Skip navigation

Check the Package

by J.Edwards

Double Check the Package

I installed a new mainspring in a Rolex calibre 3000 recently. Cleaning, adjustment, and assembly of the movement all went smoothly and when I put the movement on my timing machine for initial timing, it timed out great. My amplitude however was almost off the charts. Very unusual.

I double checked the engagement of my pallet stones with the escape wheel. They were perfect when I checked them the first time and just as much so when I checked them the second time around. If the engagement of the pallets had been a bit on the shallow side, I could have attributed the unusual amplitude to that, but they were fine. So that wasn’t it.

I listened carefully to the mainspring glide smoothly along the barrel wall at full wind, exactly as it should. If there wasn’t enough thixotropic grease, the mainspring could snag on the barrel wall and cause an excessive amount of power to be transmitted through the gear train, which would result in higher amplitude. Alas, that wasn’t the problem either.

I double checked the endshakes on the wheels through the gear train and at the balance wheel. Nothing was awry. Had they been excessive, it could potentially have been the issue, but not to the degree I was seeing. Endshakes can be a big contributor to a lack of amplitude if they are too tight, but rarely might they cause excessive amplitude. I would have been very surprised if excessive endshake proved to be the cause, but figured that double checking them was at least worth a shot. No luck.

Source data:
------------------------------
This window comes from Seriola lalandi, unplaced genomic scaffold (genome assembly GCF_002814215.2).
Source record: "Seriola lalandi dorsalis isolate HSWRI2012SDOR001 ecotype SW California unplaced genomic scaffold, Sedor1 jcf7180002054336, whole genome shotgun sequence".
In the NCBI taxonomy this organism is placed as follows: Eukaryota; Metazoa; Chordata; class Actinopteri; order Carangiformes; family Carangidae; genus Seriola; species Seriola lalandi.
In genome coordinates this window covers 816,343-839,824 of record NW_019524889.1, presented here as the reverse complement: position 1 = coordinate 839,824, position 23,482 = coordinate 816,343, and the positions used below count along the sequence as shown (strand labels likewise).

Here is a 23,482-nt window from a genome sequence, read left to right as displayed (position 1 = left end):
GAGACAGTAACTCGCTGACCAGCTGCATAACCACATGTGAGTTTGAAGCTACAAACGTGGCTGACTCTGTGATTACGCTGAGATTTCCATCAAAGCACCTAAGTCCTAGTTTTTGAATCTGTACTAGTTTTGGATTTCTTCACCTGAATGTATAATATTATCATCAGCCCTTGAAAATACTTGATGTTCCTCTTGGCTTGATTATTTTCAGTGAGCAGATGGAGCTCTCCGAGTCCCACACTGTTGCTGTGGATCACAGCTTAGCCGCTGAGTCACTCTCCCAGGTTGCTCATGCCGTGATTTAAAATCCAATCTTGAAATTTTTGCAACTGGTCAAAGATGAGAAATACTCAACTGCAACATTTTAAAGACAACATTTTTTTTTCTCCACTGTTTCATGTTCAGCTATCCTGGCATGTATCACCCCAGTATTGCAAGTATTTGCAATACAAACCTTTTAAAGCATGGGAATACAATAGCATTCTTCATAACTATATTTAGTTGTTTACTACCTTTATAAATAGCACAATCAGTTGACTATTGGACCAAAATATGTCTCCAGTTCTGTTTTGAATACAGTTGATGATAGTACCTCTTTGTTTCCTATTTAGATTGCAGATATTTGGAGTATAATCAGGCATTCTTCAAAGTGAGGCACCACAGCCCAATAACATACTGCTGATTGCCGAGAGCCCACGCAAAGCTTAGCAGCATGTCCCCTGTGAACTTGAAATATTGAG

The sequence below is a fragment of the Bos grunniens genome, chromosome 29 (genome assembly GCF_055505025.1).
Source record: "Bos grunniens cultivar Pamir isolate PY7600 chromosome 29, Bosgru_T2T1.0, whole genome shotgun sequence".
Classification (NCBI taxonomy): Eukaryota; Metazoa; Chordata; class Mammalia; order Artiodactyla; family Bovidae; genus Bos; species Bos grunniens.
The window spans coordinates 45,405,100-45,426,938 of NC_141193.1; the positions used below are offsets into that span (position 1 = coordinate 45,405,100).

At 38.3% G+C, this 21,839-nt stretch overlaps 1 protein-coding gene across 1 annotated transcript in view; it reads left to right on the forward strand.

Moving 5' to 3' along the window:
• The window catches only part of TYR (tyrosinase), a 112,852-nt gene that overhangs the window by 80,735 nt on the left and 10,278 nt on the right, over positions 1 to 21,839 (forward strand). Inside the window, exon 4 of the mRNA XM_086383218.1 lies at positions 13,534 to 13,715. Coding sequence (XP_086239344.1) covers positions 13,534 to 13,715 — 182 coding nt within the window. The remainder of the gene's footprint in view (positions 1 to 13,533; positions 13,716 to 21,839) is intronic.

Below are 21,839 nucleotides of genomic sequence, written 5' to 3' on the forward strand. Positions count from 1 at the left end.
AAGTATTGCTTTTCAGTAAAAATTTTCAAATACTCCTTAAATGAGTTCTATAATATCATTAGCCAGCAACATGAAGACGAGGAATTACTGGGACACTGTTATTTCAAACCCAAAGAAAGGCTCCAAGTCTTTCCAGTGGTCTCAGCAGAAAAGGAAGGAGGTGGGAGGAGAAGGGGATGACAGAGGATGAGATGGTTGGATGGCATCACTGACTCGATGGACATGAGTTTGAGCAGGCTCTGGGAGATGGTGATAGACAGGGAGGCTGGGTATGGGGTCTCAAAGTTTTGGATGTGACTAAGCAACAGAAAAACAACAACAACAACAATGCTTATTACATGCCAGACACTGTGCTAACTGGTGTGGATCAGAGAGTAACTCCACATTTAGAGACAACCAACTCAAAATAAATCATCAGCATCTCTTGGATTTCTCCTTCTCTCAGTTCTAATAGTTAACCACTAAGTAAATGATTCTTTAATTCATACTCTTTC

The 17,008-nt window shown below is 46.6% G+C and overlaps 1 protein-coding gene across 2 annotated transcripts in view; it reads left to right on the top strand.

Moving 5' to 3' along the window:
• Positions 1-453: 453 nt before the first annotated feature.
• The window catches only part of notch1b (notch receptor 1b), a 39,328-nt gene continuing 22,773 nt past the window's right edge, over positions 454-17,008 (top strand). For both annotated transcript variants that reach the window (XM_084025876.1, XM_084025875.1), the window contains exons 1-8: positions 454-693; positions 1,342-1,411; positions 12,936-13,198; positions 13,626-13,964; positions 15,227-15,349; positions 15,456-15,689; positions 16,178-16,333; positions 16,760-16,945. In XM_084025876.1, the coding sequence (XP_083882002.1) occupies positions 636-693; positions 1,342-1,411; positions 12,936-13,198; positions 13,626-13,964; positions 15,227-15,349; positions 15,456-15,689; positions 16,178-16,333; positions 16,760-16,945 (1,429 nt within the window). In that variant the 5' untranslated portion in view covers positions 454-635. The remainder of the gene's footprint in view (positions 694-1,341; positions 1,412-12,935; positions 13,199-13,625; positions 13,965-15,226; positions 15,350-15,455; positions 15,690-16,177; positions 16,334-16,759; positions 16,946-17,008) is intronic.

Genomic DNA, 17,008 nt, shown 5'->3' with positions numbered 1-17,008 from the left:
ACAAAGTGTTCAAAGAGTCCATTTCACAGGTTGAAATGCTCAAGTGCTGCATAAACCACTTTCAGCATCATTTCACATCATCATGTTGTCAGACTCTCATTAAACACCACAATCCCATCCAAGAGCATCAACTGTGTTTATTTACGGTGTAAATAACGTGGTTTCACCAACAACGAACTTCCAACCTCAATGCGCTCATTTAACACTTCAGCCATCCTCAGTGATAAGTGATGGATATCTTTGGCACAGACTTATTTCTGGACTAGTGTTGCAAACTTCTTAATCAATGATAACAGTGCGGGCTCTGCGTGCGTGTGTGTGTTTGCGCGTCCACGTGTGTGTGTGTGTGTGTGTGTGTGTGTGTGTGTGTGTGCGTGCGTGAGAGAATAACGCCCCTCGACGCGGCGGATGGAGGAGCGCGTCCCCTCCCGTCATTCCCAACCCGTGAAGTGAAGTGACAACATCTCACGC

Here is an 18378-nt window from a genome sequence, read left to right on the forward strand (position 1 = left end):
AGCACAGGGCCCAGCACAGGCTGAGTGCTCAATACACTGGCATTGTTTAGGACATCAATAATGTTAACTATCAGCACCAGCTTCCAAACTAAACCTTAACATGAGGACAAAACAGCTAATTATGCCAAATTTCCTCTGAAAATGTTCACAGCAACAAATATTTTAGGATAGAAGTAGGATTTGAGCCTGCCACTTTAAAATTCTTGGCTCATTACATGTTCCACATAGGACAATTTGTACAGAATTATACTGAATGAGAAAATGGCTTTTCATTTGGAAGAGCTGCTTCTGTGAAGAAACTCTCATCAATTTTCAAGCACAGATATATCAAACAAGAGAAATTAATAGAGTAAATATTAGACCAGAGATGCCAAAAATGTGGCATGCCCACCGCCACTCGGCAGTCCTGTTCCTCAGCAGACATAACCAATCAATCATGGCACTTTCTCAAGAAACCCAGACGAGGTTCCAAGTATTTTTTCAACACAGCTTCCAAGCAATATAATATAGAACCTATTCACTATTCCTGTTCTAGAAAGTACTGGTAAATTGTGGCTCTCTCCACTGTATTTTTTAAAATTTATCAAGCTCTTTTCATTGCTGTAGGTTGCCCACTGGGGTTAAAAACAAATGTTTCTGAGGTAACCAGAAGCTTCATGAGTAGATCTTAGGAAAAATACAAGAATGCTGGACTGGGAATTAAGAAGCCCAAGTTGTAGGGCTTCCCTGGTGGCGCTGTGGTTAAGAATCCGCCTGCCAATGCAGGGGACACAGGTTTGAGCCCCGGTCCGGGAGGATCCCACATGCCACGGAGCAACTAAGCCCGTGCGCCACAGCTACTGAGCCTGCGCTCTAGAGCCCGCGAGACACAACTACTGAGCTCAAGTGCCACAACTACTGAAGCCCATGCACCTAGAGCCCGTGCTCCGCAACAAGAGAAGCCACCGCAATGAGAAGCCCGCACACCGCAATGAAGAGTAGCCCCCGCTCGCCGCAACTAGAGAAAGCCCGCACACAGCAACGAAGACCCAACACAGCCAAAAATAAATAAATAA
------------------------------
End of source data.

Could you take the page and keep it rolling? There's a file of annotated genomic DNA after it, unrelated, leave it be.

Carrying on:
On the surface, everything was checking out flawlessly. The only problem that lay before me was the very possible danger of the roller knocking if I couldn’t tame the amplitude.

Just shy of deciding to pull the pallet stones way out, I decided to double check the package of the fresh mainspring I had installed. Turns out, I had somehow mistakenly ordered and received a mainspring for the calibre 3035, which is a substantially more powerful mainspring than the one used in its littler brother, the 3000. A simple change to the correct mainspring and everything was back on track and running perfectly. Amplitude included.

Save yourself a potential headache and double check part numbers! I try my best to always do so, but interruptions to serve clients, phone calls, and other distractions in the shop can sometimes get the better of me. On the bright side, it’s another lesson learned and if it ever happens again I’ll be able to save valuable time by checking the package sooner. Hopefully, knowledge of my blunder will save you some time down the road one day, too.

More Ways to Save Yourself a Headache

Be Sociable, Share!

One Comment

  1. Posted January 24, 2010 at 9:42 pm | Permalink

    Great post. Thanks for the insight.

Post a Comment

Your email is never published nor shared. Required fields are marked *